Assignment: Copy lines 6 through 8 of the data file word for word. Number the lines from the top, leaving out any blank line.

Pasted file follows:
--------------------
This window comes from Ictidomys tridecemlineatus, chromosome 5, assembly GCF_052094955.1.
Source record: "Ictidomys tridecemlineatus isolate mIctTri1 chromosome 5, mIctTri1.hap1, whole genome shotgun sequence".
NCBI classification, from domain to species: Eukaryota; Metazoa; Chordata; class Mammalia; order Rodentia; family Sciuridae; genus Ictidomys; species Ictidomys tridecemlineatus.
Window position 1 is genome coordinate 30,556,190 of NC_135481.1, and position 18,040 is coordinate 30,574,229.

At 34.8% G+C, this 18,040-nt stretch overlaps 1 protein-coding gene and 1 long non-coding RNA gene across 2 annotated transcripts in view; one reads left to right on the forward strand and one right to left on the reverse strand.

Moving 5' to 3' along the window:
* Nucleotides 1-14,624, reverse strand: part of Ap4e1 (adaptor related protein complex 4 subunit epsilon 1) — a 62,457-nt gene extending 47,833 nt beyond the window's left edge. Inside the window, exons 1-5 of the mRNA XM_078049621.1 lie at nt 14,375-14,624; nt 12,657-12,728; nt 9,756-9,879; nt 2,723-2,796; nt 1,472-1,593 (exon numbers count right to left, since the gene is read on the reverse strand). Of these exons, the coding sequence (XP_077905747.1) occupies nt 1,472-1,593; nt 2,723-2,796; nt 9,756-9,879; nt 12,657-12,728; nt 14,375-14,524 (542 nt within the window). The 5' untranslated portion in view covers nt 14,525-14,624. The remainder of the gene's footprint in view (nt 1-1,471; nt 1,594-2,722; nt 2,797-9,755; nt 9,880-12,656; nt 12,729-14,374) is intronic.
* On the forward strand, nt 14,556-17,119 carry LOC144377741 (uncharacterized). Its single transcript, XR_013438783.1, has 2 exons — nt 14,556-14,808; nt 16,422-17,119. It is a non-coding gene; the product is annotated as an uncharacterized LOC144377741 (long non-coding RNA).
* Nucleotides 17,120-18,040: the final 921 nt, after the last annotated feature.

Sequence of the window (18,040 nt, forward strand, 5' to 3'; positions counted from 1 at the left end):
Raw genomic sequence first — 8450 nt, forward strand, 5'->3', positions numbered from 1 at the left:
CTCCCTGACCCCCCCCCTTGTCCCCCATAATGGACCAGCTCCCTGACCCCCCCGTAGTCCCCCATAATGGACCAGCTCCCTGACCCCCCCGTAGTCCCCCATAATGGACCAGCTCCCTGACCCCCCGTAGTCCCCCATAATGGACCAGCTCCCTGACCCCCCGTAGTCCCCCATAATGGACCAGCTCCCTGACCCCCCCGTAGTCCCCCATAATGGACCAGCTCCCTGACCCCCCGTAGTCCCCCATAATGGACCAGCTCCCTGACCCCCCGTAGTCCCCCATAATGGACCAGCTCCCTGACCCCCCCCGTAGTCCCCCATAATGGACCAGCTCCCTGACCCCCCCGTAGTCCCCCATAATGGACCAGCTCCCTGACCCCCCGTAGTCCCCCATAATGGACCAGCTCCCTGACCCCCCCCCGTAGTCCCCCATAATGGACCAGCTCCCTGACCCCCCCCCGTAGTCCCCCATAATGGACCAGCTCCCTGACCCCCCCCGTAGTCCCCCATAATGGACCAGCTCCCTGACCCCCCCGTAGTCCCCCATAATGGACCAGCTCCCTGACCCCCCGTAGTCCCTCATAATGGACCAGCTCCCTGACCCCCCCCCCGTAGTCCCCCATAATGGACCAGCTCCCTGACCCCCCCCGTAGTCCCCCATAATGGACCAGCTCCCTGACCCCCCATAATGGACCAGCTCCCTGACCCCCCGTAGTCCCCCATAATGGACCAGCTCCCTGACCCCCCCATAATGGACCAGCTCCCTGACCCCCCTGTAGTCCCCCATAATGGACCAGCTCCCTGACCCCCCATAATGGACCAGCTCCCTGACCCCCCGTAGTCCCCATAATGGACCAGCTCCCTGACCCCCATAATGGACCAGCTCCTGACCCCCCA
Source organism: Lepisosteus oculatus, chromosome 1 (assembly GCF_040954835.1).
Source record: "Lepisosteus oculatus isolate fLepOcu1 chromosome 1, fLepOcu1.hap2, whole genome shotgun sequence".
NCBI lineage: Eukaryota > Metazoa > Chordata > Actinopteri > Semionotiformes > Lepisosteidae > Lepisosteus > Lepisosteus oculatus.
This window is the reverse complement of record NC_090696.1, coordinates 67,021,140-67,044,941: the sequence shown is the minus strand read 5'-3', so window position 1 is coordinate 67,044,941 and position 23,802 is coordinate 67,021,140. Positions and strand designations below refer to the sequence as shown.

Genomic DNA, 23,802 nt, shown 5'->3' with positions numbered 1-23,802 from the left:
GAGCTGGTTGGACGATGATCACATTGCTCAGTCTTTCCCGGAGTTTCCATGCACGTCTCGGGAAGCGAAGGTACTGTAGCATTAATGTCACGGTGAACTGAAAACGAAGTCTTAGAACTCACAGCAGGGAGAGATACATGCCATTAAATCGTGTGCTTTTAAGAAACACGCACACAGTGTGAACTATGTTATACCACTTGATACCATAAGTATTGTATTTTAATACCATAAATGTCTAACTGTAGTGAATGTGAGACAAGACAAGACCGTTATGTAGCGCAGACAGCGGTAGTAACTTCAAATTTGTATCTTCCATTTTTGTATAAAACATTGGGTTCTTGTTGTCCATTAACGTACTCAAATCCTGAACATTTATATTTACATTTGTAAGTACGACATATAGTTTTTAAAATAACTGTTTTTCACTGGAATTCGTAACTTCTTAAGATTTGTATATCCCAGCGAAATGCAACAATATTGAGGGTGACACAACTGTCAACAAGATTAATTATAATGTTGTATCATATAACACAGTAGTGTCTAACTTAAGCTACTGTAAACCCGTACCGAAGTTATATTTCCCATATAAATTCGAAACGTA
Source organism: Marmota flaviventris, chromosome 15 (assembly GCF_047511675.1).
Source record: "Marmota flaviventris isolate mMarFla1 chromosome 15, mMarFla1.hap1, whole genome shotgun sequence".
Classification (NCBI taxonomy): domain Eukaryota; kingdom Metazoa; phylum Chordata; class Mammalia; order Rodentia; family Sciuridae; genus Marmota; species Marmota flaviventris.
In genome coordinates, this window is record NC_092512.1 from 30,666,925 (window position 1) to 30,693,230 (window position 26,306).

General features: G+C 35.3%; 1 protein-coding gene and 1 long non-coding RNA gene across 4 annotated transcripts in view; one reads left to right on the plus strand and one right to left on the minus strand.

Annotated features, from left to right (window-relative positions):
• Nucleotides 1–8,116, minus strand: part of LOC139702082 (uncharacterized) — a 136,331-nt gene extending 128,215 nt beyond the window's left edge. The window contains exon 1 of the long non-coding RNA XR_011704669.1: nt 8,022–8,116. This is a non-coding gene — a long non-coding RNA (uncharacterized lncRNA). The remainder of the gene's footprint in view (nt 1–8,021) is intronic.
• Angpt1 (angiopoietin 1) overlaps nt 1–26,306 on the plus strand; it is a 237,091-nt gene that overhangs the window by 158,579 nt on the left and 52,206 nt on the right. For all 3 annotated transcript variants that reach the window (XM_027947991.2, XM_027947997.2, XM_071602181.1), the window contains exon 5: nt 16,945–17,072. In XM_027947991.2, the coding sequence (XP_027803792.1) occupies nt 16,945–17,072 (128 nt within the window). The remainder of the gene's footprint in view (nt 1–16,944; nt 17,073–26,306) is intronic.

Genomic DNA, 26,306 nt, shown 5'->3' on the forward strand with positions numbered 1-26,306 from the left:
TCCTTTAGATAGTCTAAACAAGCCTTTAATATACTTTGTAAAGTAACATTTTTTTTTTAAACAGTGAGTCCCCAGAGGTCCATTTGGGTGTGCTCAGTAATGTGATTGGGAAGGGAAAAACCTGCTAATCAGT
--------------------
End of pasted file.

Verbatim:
Moving 5' to 3' along the window:
* Nucleotides 1-14,624, reverse strand: part of Ap4e1 (adaptor related protein complex 4 subunit epsilon 1) — a 62,457-nt gene extending 47,833 nt beyond the window's left edge. Inside the window, exons 1-5 of the mRNA XM_078049621.1 lie at nt 14,375-14,624; nt 12,657-12,728; nt 9,756-9,879; nt 2,723-2,796; nt 1,472-1,593 (exon numbers count right to left, since the gene is read on the reverse strand). Of these exons, the coding sequence (XP_077905747.1) occupies nt 1,472-1,593; nt 2,723-2,796; nt 9,756-9,879; nt 12,657-12,728; nt 14,375-14,524 (542 nt within the window). The 5' untranslated portion in view covers nt 14,525-14,624. The remainder of the gene's footprint in view (nt 1-1,471; nt 1,594-2,722; nt 2,797-9,755; nt 9,880-12,656; nt 12,729-14,374) is intronic.
* On the forward strand, nt 14,556-17,119 carry LOC144377741 (uncharacterized). Its single transcript, XR_013438783.1, has 2 exons — nt 14,556-14,808; nt 16,422-17,119. It is a non-coding gene; the product is annotated as an uncharacterized LOC144377741 (long non-coding RNA).